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A mandatory sentence is a controversial court decision setting where judicial discretion is limited by law. Typically, people convicted of certain crimes must be punished with at least a minimum number of years in prison. Mandatory sentencing laws vary from country to country; it is mainly an area of interest only in Common Law jurisdictions, since Civil Law jurisdictions usually prescribe minimum and maximum sentences for every type of crime in explicit laws.

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History

In 1973, New York State introduced mandatory minimum sentences of 15 years to life imprisonment for possession of more than four ounces (112g) of a hard drug.

Across the United States, and at the Federal level, the United States federal courts are guided by the Federal Sentencing Guidelines.[2] (See War on Drugs for more information about U.S. drug laws.)

In March of November 1997, mandatory sentencing laws were introduced by the Northern Territory in Australia. The three strikes and out policy raised incarceration rates of women and indigenous by 216% in the first year. The incarceration rate for men rose by 57% and 67% for indigenous men. The mandatory sentencing laws sparked debate of the laws being discriminative (in-directly) as the indigenous community statistically commit more crimes overall within the Northern Territory.

Mandatory death sentence

  • Both Singapore and Malaysia have mandatory death penalty for certain offences, most notably murder and possession of a certain amount of illegal drugs. (See Capital punishment in Singapore).
  • In the past Taiwan has had a large number of offenses that carried a mandatory death penalty, but these laws have been relaxed to a large extent recently.
  • In India, the only crime punishable by a mandatory death sentence is murder by a convict serving a life sentence.
  • In Japan, the only crime punishable by a mandatory death sentence is instigation to a foreign aggression.
  • In the United States, mandatory death sentences are unconstitutional since Furman v. Georgia.
  • In the former British Empire, crimes punishable by a mandatory death sentence included murder, treason, sedition and espionage.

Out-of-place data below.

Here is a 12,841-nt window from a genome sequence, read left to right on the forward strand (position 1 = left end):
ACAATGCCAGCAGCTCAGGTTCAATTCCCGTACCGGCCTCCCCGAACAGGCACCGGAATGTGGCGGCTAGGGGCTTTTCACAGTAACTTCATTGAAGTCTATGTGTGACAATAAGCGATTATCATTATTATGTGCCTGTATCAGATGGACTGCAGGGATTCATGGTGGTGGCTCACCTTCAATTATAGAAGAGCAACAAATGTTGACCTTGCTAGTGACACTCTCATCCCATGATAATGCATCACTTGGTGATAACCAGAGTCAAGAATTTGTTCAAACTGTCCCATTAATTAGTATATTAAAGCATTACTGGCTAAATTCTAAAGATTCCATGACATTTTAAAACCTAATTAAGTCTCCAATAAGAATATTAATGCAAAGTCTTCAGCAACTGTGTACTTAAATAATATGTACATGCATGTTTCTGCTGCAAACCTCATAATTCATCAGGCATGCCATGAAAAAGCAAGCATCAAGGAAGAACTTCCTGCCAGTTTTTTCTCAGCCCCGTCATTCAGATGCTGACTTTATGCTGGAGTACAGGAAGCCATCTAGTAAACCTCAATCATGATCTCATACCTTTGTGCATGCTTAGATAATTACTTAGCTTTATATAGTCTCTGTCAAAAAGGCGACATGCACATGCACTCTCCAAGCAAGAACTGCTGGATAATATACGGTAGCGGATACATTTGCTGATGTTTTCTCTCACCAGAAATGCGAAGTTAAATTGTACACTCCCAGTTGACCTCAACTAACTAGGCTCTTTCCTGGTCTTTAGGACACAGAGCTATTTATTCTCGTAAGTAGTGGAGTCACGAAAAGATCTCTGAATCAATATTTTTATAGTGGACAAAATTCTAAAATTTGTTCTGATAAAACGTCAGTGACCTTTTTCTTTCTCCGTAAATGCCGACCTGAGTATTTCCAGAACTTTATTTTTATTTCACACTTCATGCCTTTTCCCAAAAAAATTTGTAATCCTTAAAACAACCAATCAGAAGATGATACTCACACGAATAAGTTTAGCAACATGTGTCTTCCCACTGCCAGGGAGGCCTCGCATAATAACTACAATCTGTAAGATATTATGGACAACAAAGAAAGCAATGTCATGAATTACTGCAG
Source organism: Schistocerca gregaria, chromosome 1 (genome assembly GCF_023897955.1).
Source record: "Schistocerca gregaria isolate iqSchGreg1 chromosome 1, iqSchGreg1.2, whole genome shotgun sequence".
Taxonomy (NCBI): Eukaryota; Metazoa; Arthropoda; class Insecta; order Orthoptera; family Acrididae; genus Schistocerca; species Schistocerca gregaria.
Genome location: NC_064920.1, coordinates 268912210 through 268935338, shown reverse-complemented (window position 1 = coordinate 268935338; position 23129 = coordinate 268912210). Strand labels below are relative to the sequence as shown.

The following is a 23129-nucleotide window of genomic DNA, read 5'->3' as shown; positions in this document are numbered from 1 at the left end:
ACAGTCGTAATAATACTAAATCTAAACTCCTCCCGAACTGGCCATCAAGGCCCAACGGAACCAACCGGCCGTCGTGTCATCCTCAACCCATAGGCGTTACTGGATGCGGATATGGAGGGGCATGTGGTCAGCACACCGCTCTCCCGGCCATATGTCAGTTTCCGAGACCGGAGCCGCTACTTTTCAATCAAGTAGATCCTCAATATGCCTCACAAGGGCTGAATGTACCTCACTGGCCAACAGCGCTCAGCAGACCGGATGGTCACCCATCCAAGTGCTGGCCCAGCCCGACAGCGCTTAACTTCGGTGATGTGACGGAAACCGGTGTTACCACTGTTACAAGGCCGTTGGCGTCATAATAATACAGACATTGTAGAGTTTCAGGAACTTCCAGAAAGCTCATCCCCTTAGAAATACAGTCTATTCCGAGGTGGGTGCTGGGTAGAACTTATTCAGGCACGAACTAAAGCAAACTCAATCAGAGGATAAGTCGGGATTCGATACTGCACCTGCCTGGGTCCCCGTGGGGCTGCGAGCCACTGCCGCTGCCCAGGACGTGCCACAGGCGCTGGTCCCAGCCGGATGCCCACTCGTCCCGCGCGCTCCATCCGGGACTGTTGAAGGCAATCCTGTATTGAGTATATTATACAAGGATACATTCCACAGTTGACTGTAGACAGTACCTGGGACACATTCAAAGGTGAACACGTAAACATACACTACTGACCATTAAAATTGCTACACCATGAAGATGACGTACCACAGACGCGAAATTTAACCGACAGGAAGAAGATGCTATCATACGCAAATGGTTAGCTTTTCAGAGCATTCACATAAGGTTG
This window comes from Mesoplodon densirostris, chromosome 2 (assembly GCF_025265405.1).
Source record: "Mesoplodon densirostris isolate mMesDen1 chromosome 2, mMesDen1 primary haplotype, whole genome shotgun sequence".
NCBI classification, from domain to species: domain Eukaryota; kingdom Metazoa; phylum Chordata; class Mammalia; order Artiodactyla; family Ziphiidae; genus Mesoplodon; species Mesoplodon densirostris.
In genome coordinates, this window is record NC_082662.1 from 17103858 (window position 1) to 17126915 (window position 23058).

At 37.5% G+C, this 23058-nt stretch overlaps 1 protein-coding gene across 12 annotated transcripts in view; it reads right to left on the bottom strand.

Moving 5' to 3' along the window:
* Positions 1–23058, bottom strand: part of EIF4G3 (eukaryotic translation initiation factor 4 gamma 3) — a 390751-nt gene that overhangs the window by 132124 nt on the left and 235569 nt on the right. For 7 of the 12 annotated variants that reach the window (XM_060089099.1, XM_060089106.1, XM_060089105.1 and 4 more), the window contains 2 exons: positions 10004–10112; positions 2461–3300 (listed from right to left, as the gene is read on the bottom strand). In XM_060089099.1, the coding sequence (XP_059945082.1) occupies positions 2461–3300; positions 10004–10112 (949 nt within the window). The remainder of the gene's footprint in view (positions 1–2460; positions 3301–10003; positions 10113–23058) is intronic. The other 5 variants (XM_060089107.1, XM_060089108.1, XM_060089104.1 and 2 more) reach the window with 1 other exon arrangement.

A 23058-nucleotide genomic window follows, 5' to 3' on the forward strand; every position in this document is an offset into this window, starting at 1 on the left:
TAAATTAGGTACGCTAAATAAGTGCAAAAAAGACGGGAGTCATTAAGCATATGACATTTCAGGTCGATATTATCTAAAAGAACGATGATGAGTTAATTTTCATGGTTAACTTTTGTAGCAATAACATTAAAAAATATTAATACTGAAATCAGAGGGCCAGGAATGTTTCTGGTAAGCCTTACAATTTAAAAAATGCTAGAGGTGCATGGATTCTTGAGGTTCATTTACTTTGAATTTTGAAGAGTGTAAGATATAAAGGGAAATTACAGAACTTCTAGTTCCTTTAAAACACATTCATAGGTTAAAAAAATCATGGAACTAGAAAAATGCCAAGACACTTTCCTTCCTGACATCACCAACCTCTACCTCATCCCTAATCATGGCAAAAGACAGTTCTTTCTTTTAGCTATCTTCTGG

Other

Denmark has mandatory minimum sentences for murder (five years to life) and regicide (six years to life), and for carrying an illegal knife (one week).

In Australia, life imprisonment is mandatory for murder in Queensland, South Australia, and the Northern Territory. Life imprisonment is only mandatory in the other states for aircraft hijacking or with a minimum non-parole period of 20 years (25 years in South Australia and the Northern Territory) if a criminal is convicted of the murder of a police officer or public official.

Australia also has legislation allowing mandatory prison sentences of between five to 25 years for people smuggling, in addition to a fine of up to $500,000, and forfeiture and destruction of the vessel or aircraft used in the offence.

The State of Florida has a very strict minimum sentencing policy known as 10-20-Life:, which includes 10 years mandatory prison time for using a gun during a crime, 20 years mandatory prison time for firing a gun during a crime, and 25 to life mandatory prison time in addition to any other sentence for shooting somebody, regardless of whether they survive or not.

Other mandatory minimums

Drug law is not the only area where there are mandatory minimums, for example trademark violations have mandatory minimums.[1] Like drug law mandatory minimums these can be criticized from taking away power from the both judges and jury and disrupting the balance of power.

Three strikes law

In 1994, California introduced a "three strikes law", which was the first mandatory sentencing law to gain widespread publicity. Similar laws were subsequently adopted in most United States jurisdictions. The law requires imprisonment for a minimum term of 25 years after a defendant is convicted of a third serious felony.